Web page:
Conflict resolution strategies used by grade four children in a primary school in the Umlazi District.
Maharaj, Clara Olive.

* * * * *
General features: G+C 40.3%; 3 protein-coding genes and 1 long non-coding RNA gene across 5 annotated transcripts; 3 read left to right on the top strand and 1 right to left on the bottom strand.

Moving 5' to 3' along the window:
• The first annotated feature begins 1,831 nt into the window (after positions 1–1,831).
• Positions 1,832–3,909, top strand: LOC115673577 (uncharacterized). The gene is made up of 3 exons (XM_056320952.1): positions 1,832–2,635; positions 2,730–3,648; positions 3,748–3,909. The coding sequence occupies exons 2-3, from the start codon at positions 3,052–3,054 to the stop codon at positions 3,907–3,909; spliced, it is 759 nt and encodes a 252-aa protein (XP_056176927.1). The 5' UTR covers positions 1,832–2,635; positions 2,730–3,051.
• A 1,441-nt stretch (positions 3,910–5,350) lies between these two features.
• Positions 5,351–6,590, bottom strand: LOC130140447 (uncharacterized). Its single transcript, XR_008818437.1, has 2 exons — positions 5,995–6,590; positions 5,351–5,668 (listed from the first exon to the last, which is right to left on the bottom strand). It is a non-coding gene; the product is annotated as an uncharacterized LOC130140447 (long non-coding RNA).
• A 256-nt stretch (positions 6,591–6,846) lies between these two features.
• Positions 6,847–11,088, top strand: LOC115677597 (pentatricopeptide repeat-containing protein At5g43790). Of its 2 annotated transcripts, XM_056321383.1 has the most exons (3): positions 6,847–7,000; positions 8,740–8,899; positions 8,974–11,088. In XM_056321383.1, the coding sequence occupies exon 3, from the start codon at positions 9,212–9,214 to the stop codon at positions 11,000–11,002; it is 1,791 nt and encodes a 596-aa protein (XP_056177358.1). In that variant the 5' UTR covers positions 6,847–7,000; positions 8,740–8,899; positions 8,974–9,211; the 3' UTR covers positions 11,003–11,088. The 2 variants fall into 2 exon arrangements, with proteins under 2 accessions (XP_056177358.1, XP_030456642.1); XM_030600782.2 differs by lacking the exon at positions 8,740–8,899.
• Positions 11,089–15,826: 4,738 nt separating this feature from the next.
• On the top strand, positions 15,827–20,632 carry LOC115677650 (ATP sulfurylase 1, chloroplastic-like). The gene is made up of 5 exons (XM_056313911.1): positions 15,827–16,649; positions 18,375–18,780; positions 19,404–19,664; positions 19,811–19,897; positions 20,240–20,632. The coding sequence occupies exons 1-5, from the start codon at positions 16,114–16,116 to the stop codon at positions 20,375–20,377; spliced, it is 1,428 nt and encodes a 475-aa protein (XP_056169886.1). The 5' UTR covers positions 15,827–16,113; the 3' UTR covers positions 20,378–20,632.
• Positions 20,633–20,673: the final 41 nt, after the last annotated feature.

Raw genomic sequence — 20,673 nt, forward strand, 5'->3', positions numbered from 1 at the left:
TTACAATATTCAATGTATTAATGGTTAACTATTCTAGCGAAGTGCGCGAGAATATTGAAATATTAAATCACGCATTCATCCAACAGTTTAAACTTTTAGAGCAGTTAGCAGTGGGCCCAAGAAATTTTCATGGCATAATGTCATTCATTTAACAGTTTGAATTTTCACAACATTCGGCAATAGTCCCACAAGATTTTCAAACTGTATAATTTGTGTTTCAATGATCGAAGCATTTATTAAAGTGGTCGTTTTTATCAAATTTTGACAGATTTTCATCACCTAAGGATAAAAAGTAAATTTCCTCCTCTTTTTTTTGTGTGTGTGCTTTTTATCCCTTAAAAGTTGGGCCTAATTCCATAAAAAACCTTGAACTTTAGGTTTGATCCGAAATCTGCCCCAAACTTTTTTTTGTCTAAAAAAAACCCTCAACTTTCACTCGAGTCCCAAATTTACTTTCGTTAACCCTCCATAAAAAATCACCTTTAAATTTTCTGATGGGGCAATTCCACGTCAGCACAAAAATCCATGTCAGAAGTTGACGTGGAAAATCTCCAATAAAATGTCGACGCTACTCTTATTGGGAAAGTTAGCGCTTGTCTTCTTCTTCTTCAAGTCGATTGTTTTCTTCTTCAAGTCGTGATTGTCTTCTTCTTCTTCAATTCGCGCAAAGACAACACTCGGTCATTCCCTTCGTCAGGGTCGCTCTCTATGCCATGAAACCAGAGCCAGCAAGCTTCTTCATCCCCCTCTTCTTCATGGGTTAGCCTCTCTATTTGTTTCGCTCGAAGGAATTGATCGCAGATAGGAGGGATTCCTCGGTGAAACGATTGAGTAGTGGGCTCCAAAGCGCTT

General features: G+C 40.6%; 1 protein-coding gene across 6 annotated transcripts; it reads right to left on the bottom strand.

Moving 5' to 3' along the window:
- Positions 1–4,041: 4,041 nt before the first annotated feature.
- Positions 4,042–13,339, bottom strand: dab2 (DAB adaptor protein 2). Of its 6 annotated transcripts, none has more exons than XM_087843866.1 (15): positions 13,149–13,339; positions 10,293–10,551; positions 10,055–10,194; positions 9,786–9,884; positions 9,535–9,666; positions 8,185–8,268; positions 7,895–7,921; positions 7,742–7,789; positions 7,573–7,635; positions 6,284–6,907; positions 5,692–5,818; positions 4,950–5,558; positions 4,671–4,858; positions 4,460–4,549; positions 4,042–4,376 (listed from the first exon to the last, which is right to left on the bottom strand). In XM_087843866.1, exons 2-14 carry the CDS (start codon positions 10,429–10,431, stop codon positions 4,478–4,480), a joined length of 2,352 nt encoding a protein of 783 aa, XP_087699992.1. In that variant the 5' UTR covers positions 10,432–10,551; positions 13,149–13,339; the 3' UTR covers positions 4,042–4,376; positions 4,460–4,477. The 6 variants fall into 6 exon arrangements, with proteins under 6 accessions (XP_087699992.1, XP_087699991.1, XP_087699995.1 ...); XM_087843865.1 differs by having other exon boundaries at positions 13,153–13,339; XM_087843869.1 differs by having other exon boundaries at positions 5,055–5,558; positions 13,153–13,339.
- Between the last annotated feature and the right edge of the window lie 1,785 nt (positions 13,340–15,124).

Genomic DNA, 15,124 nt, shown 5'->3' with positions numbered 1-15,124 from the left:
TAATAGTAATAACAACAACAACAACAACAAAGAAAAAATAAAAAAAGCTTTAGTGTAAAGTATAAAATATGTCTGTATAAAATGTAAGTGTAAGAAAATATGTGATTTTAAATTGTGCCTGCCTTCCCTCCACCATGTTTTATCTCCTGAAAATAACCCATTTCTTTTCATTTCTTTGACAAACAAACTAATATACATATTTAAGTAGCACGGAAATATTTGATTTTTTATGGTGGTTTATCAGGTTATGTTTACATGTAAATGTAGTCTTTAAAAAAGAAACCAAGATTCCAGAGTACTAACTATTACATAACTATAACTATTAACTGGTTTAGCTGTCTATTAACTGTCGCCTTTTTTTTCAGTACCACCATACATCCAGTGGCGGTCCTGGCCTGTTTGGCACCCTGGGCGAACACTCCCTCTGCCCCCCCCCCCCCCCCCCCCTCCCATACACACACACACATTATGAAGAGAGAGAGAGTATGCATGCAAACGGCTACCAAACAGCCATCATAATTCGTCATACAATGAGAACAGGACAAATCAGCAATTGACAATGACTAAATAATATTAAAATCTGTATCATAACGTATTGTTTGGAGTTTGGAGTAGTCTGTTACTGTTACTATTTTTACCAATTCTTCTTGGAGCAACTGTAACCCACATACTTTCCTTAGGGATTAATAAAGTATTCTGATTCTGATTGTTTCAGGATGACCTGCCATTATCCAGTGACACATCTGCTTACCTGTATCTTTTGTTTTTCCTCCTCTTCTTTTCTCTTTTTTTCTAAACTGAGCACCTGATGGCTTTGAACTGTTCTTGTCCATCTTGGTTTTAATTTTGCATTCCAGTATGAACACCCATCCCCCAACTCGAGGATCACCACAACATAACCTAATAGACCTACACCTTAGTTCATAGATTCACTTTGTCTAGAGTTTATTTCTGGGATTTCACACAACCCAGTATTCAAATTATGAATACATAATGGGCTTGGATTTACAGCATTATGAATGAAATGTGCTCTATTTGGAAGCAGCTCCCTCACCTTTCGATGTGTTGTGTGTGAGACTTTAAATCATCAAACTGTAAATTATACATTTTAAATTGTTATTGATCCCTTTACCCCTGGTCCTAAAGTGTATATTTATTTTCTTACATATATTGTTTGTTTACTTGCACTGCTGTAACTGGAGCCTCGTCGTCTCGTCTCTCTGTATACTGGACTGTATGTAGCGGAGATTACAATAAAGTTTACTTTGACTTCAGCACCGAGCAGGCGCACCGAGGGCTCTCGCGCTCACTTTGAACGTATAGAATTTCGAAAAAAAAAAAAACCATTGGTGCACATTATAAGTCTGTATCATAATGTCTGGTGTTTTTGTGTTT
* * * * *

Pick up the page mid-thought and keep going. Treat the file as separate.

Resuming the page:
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Children all over the world struggle to deal with conflict in their lives. The adults they come into contact with and the media often provide poor role models. Intervention through education and training may provide teenagers with better coping skills. In order to intervene, the strategies that children use to resolve conflict and the reasons why they use them should be understood. This understanding would provide the groundwork for any intervention or prevention programme. In this study rich qualitative data were produced to answer the following two key questions: 1. What are the ways in which Grade four children resolve conflict in their lives? 2. Why do Grade four children resolve conflict in the ways that they do? This case study was conducted in a primary school in the Umlazi District of Durban, South Africa. FGDs, semi-structured one-on-one in-depth interviews and document analysis were used to gather data from a sample of six Grade four children. The results revealed that the most popular strategies used to resolve conflict were avoidance, seeking support, verbal strategies and fleeing. Submission, use of violence and crying were also among the strategies used. Proving oneself, escapism and teaching the other person a lesson were the least-used strategies. Social learning theory framed this study, and the sociocultural context strongly affected the manner in which the children dealt with conflict. Other influences in various combinations which affected the children’s choice of conflict resolution strategies were personality, education and training, cognitive development and support structures.This study recommends that through education and training children should be guided to discover, create and choose conflict resolution strategies that are healthy, constructive and that lead to their own well-being as well as to the well-being of others.